As recorded by Athenian general and historian Thucydides, The Plague of Athens tore through the Greek capital in 430 B.C. “creating so great departure from normal conditions.” When reading through Thucydides detailed catalogue of symptoms and observations, it appears that the epidemic of typhus caused the Plague of Athens.

The Antonine Plague of 165-180 A.D. may have killed over 5 million people in the Roman empire during the reign of Antoninus Pius. Under Emperor Marcus Aurelius, from from 161 to 180 A.D., the population of the Roman Empire fell to around 40 million.

The Antonine Plague may well have created the conditions for the decline of the Roman Empire and, afterwards, for its fall in the West in the fifth century AD.”

From around 250 to 270, the Cyprian Plague arose in Ethiopia, sweeping across the Roman Empire. This plague claimed in excess of 5,000 victims per day in the city of Rome alone. The highly contagious nature of the Cyprian Plague was similar to that of anthrax, the bubonic plague, cholera, coronavirus, measles, smallpox, and typhus.

From 541 A.D. until 750 A.D, the Plague of Justinian, or Justinianic Plague, killed 5000-10,000 people per day. Throughout its course, ~100,000,000 people (or 10% of the world’s population) died. This plague saw the further collapse of the Roman armies, its defense forces, economic and administrative faculties.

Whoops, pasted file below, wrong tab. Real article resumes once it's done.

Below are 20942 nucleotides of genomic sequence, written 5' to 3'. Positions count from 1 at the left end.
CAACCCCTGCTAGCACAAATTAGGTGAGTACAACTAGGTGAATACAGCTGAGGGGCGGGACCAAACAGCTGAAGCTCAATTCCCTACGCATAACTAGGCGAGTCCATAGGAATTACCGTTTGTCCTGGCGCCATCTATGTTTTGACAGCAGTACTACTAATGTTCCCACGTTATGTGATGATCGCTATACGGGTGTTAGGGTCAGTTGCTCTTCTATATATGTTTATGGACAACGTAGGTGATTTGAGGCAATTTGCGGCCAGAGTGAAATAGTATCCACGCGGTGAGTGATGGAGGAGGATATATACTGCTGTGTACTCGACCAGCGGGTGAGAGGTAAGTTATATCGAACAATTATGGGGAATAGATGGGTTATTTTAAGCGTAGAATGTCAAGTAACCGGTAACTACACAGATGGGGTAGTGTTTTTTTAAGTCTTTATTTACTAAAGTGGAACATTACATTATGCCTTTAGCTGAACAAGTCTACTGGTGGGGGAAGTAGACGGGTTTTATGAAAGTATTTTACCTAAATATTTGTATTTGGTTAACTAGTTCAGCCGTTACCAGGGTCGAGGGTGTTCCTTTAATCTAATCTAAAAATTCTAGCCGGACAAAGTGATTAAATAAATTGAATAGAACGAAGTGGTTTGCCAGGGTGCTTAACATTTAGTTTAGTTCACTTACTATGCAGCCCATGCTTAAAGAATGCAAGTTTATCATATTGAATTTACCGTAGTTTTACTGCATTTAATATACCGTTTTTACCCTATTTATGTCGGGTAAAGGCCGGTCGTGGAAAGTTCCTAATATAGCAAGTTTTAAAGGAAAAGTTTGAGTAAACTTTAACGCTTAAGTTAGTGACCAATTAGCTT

Thought to have originated out of China via trade routes in 1334, the Bubonic Plague, more commonly known as the Black Death, wiped out over half of Europe’s population (~25,000,000 people). The population of Europe would not recover to pre-pandemic levels until the 16th century.

The cocoliztli epidemic of 1545-1548 killed between 5-15 million inhabitants of Mexico and Central America; 80% of the native Incan and Aztec populations.

The smallpox virus, another virulent member of the American Plagues of the 16th century, killed 80-90% of the indigenous population in the Americas. “The earliest evidence for the disease comes from the Egyptian Pharaoh Ramses V, who died in 1157 B.C. His mummified remains show telltale pockmarks on his skin.”

The Spanish Flu of 1918-1920 killed 100 million people from the South Seas to the North Pole and pushed several indigenous communities to the brink of extinction.

The AIDS/HIV pandemic and epidemic: From 1981-present day, ~75 million people have contracted HIV, and the ‘acquired immunodeficiency syndrome’ (AIDS) has claimed at least 32-35 million lives.

The “wild beasts” in Revelation 6:8 is the translation of the Greek word “Thērion“, θηρίον. This word does not necessarily mean we’ll be attacked by gigantic, ferocious animals, unseen since the Jurassic period. It can mean something as small as a microscopic organism.

Take another breath. If anyone tells you that the this pandemic is a sign of the end, simply inform or remind them of Jesus’ instructions concerning the end times:

36No one knows about that day or hour, not even the angels in heaven, nor the Son, but only the Father…42Therefore keep watch, because you do not know on what day your Lord will come.

Matthew 24:36, 42